Jean Smart rules. I realize that this is not exactly a newsflash. She’s ruled for decades, all the way back to Designing Women, and she really started to hit TV streak with a mix of prestige and pulpy entries like Fargo and Legion and Dirty John. With HBO’s Watchmen, Jean reveled in her flair for sardonic wit, somehow maintaining the utmost seriousness while lovingly fondling a Doctor Manhattan body-part replica that she kept in a briefcase, and then we really received a 2021 treat with the (as our own Brian Grubb described it) the Summer Of Jean Smart. This meant a glorious double-header of Smart-fueled curmudgeonry with Mare of Easttown and Hacks. That latter show has returned, and it’s as sharp as ever with a quick second-season turnaround.
Ain’t no one got time to wait three years in between Hacks seasons. I can respect that game and its expediency. And the show still aims to stay lean and mean with most of the focus on the central pair. The show pairs Smart (as comedian-clinging-to-clout Deborah Vance) with Hannah Einbinder (as canceled-young-writer-who-needs-this-break Ava), and the pair must navigate increasingly treacherous comedy waters. As Jason Tabrys previously pointed out, this is essentially a show about a pair of occasional a-holes who make each other better, both professionally and personally. Together, they prove that a generation gap can be closed, which is a rarified feat, one that Cobra Kai does exceptionally well, too, but with Hacks, that feat is significant. Because comedy’s always been tough, but these days, it’s a minefield.
And I’m not even talking about the promise of Jean Smart with a chainsaw as revealed in a trailer. Are the Emmys calling yet?
Back to the business at hand: most of us are well aware that comedy has met some recent hurdles for which it was not prepared. A lot of jokes simply cannot fly these days, and plenty of comedians have groused over how they’re no longer relevant or can no longer freely offend without backlash. The times are truly changin,’ and I still think that Seth Rogen said it best while declaring that these ex-headliners should own up to their poorly aging jokes and realize that what they’re doing is not so useful to be above being rendered obsolete if they’re f*cking up or telling outdated jokes. And that’s often why Ava’s set of second eyes is so useful to Deborah, even though there’s still plenty of push-and-pull, and Ava does arguably go overboard at times with her own PC ways.
However, I appreciate that Hacks remains committed to that question — when must jokes be changed for the times, and when should the world just, you know, lighten up and laugh? — without making us think too hard about it. The show also resisted doing the “bigger and better” thing with Season 2. Plenty of shows fare well with that tactic, but Hacks knows that it’s best when it focuses on momentum. It picks up where it left off (it’s time to get the hell out of Vegas and onto tour time), and despite all of the glitz involved with Deborah’s lifestyle, the show remains stripped down like a comedy set, and it’s such an economical, breezy watch that — and this hardly ever happens — I wouldn’t even mind a slightly longer runtime. And that’s a secret to this show’s success. It goes just far enough in duration that one believes they’d want more, but restraint is key here. The show doesn’t fall into a self-indulgent trap, although Deborah and Ava sure do feel sorry for themselves at various turns.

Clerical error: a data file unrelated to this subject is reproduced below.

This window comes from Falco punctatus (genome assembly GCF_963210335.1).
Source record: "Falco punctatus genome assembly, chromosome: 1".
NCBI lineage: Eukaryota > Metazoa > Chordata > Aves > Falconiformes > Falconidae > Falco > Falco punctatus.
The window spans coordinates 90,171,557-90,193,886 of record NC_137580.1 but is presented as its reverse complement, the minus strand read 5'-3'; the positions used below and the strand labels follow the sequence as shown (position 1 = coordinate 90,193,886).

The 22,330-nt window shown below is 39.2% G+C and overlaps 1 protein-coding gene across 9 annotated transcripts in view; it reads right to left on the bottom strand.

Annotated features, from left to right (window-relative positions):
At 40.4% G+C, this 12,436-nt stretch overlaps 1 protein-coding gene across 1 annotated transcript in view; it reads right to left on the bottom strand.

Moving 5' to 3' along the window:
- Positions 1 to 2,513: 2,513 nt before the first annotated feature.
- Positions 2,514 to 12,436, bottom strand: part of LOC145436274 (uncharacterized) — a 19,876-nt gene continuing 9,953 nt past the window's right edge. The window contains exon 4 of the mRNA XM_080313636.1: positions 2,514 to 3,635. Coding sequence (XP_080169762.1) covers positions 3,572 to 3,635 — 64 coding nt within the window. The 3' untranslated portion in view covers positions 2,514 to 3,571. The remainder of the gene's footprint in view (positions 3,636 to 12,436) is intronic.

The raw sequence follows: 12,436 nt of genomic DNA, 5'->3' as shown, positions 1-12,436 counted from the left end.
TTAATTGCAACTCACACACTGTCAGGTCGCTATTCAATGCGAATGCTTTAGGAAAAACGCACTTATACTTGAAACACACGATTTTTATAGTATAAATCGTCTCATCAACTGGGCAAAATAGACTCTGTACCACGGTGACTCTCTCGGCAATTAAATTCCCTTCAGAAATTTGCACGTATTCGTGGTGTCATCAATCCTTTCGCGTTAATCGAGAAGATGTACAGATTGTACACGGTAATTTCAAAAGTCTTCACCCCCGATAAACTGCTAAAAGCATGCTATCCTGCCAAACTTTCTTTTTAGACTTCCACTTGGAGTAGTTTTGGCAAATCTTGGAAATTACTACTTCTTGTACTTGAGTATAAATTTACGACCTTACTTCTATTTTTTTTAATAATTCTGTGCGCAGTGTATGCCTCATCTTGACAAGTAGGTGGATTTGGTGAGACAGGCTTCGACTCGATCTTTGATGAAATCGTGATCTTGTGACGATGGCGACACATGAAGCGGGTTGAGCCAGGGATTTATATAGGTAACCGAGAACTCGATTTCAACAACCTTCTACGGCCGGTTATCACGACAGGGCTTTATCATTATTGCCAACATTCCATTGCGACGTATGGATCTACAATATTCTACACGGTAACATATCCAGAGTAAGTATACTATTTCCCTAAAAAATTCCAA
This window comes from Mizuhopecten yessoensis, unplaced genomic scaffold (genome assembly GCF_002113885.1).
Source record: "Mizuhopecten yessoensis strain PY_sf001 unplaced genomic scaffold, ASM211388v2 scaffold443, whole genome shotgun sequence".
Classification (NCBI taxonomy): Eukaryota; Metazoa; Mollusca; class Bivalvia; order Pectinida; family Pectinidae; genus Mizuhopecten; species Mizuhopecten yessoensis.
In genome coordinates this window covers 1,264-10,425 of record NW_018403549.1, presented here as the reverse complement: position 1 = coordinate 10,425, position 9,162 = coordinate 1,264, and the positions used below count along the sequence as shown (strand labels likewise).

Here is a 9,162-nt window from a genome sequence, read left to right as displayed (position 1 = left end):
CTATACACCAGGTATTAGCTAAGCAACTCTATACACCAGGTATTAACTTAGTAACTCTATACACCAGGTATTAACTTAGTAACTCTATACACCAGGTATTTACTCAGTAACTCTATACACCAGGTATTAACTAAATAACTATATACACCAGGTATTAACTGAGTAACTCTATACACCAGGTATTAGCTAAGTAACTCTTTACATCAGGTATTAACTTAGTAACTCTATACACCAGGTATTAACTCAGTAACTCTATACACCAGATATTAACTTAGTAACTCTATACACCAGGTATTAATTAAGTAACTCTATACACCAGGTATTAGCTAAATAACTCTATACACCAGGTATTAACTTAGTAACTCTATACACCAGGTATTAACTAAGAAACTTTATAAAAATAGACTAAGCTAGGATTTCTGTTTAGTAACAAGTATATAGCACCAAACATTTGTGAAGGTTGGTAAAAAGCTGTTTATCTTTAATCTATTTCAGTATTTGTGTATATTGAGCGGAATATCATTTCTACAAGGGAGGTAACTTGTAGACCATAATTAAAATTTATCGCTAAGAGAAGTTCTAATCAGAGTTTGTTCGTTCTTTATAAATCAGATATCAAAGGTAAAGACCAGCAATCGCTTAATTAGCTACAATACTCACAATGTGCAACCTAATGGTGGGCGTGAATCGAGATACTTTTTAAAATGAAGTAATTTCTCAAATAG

So, side stories are minimal and (as with Carl Clemons-Hopkins’ Marcus) ultimately aim to bring characters into the main fold. The action is key with Deborah in close quarters with Ava sh*tting bricks over sending that email filled with potentially defamatory dirt against Deborah. Rest assured, the truth does come out, and boy, is the ensuing awkwardness as good as you’d expect. Tour bus life isn’t fun for anyone, let alone with someone that you f*cked over, so good luck with that, Ava. Tension runs high, but these moments are always treated with humor.
Beyond that central conflict, the show has a blast putting Deborah into wildly different touring scenarios than she grew accustomed to while carrying out her cushy Las Vegas residency. A cruise ship episode hits particularly well (not for Deborah but for the viewing audience at home), and both Ava and Deborah enter into a vacation mindset of sorts. That’s something that Deborah (who’s been hitting the workflow hard for her entire career) obviously isn’t accustomed to, especially since her workplace has long been a vacation spot for many. It’s fun to watch her let loose a little bit, but she always recaptures control, and even when she’s showing a little vulnerability, the lady knows how to make people laugh.
God, this show is a pleasure to watch. I still cackled with glee to continue watching these two characters antagonize each other while begrudgingly also showing respect. They’re both cranky and captivating and slightly insane while both being outcasts in their own realms. They need each other, and they hate it, but there’s still a little bit of love there. And it’s really a testament to the capabilities of Einbinder (not exactly a newcomer to comedy but not yet a household name) that she can roll alongside as magnificent a presence as Smart. (By the way, if you haven’t had the pleasure of catching Einbinder’s episode of the Conan Needs A Friend podcast, put it on your list already.)
In other words, the Broad City team (Lucia Aniello, Jen Statsky, and Paul Downs) did it again, and they accomplished a second round of comedy venom and glory, timed to land one day shy of a year since the first season arrived. Not too shabby.
HBO Max’s ‘Hacks’ returns on May 12.